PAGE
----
Electrocardiogram (ECG or EKG)

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  5. Electrocardiogram (ECG or EKG)

The heart has its own electrical system. Its role is to synchronize the work of the cardiac chambers (atria and ventricles) in an effective way.

A recording of the cardiac electricity

The electrocardiogram is the recording of the electricity generated by your heart.

The electricity of the heart can be recorded by the installation of small electrical sensors on the skin.

An ECG (or EKG) is specific to each person. It is like a fingerprint.

An easy test, done basically without preparation

It is an easy, painless test, not requiring any preparation.

Usually, it does not require an appointment.

And what can we see?

The ECG provides information on the heart rate, the beat regularity and the presence of anomalies in the cardiac muscle.

Of short duration

An ECG records the cardiac electrical cycle, beat by beat over a period of about 10 seconds.

Regularity and heart rate

Each “peak” on the ECG corresponds to a contraction of your heart. We can then see the “tempo” which is usually quite regular.

Apart from the tempo, we can also appreciate the speed of the heart (the heart rate).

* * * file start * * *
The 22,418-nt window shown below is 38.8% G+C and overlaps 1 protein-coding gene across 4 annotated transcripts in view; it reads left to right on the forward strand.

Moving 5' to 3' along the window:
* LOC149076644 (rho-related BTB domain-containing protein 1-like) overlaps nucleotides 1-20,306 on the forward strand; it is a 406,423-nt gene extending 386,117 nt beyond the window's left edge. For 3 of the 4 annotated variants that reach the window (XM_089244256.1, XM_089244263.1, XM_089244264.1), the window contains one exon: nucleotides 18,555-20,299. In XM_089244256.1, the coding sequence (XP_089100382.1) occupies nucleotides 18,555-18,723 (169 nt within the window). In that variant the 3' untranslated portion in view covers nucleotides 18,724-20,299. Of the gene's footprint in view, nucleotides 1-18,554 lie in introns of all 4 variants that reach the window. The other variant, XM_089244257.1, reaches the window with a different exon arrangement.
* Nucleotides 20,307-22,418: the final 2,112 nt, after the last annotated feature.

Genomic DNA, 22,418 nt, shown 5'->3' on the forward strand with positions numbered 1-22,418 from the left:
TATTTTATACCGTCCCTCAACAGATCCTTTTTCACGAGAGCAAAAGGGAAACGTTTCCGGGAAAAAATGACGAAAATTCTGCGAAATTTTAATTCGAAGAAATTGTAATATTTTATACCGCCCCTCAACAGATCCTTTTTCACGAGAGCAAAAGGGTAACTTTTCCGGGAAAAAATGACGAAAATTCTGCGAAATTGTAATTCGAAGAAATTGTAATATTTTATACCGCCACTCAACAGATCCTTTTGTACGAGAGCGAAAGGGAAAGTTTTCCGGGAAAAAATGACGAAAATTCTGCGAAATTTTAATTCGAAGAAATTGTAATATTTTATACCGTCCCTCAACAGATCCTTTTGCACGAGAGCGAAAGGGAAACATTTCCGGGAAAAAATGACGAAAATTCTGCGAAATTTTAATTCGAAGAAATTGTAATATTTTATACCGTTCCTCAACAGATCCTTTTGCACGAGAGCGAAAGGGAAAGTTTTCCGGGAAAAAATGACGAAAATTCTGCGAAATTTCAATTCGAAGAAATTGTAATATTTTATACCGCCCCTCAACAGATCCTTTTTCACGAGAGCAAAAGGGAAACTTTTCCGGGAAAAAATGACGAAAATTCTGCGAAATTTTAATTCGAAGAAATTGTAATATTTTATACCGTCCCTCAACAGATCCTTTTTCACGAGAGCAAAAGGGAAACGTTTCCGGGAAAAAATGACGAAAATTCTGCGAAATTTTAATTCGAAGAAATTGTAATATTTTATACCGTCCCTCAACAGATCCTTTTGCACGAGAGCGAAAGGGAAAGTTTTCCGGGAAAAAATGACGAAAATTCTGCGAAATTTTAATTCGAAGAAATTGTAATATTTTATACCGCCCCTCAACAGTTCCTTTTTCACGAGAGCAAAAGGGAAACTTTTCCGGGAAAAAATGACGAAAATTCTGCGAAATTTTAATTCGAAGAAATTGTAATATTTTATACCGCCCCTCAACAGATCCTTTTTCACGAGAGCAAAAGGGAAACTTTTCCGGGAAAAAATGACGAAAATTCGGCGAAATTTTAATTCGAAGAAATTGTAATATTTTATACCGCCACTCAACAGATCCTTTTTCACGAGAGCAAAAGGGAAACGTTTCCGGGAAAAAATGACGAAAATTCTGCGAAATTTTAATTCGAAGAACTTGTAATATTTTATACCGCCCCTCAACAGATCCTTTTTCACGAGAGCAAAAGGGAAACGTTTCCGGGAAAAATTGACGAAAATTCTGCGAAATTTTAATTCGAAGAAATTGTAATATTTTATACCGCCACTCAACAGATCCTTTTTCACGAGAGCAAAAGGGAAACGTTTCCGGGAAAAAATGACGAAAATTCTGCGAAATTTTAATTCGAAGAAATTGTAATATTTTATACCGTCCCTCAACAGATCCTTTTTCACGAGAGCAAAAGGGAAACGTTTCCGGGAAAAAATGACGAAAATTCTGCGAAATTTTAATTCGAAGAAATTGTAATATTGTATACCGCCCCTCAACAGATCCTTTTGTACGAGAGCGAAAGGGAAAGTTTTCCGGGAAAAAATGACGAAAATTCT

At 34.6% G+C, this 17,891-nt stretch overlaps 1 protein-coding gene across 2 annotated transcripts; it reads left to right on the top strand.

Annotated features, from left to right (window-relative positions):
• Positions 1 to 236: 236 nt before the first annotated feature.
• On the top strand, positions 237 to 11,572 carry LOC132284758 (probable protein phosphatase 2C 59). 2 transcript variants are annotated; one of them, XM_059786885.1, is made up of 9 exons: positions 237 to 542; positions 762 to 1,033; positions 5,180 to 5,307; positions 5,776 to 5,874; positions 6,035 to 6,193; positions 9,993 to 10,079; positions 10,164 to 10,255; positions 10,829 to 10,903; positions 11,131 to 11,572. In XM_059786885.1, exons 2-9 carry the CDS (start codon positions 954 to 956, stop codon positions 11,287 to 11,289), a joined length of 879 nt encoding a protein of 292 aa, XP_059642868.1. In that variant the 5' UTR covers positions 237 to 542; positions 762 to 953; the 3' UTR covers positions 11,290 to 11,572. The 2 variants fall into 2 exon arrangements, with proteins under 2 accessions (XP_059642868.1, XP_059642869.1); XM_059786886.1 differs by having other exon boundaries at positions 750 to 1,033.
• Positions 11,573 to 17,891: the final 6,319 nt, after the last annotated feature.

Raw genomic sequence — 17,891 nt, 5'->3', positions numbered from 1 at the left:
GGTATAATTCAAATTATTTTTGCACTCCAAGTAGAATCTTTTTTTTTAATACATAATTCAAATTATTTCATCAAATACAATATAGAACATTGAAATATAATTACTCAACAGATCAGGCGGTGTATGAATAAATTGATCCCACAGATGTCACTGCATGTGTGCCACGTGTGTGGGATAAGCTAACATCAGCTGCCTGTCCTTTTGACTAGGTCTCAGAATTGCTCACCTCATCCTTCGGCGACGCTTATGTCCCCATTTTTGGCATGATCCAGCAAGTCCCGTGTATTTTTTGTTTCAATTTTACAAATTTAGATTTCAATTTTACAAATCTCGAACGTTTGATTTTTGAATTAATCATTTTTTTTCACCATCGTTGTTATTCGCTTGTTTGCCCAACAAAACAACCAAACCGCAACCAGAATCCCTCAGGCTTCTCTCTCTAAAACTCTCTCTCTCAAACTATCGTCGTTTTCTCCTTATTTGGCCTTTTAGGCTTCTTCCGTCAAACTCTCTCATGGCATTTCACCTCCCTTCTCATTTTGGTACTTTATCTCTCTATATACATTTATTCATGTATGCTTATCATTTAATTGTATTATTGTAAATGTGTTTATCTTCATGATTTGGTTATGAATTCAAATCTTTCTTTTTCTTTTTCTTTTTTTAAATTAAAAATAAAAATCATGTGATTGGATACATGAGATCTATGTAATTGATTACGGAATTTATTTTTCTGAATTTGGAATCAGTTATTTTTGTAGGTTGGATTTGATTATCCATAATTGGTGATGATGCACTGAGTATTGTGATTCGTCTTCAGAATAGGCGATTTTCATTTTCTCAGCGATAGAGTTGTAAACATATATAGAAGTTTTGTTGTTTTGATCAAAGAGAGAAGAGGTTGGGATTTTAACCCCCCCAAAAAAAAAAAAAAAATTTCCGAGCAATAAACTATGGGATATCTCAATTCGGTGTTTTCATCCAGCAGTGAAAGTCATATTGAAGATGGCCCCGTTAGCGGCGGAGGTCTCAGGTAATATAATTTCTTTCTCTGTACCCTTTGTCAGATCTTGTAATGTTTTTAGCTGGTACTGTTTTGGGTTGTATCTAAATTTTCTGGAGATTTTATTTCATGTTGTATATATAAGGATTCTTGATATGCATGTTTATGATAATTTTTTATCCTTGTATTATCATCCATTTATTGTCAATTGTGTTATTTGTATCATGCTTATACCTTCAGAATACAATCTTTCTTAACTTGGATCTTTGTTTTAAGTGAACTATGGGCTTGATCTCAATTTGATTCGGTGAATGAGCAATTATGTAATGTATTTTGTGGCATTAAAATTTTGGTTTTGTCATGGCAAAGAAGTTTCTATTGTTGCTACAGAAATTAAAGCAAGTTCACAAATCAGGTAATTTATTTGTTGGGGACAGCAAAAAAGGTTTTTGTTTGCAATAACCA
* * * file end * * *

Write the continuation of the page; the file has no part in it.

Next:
“Bumps” and “spikes”

The bumps and spikes seen on an ECG recording represent the electricity going through the various parts of the heart.

Atria

The first “bump” represents the passage of the electrical wave through the atria.

Ventricles

The “spike” represents the passage of cardiac electricity in the “highway” of the Purkinge network in the ventricles.

The “customs officer”

The portion including the first bump and the spike is the time it takes to go from the atria through the electrical “customs officer”.

The “reset” of the ventricles

Finally, the last bump represents the electrical “reset” of the ventricles. After this period, they will be ready for another electrical passage.

Any obstacle leaves a mark

Any obstacle to the passage of electricity will cause modifications on the recording.

The absence of the atrial bump, the widening of the “spike” or the prolongation of the time required to go through the “customs officer” indicate rhythm disturbances or conduction disorders.

Anomalies in the cardiac muscle like a heart attack, a thickening of the heart muscle or a dilatation of the heart cavities will also cause specific electrical anomalies.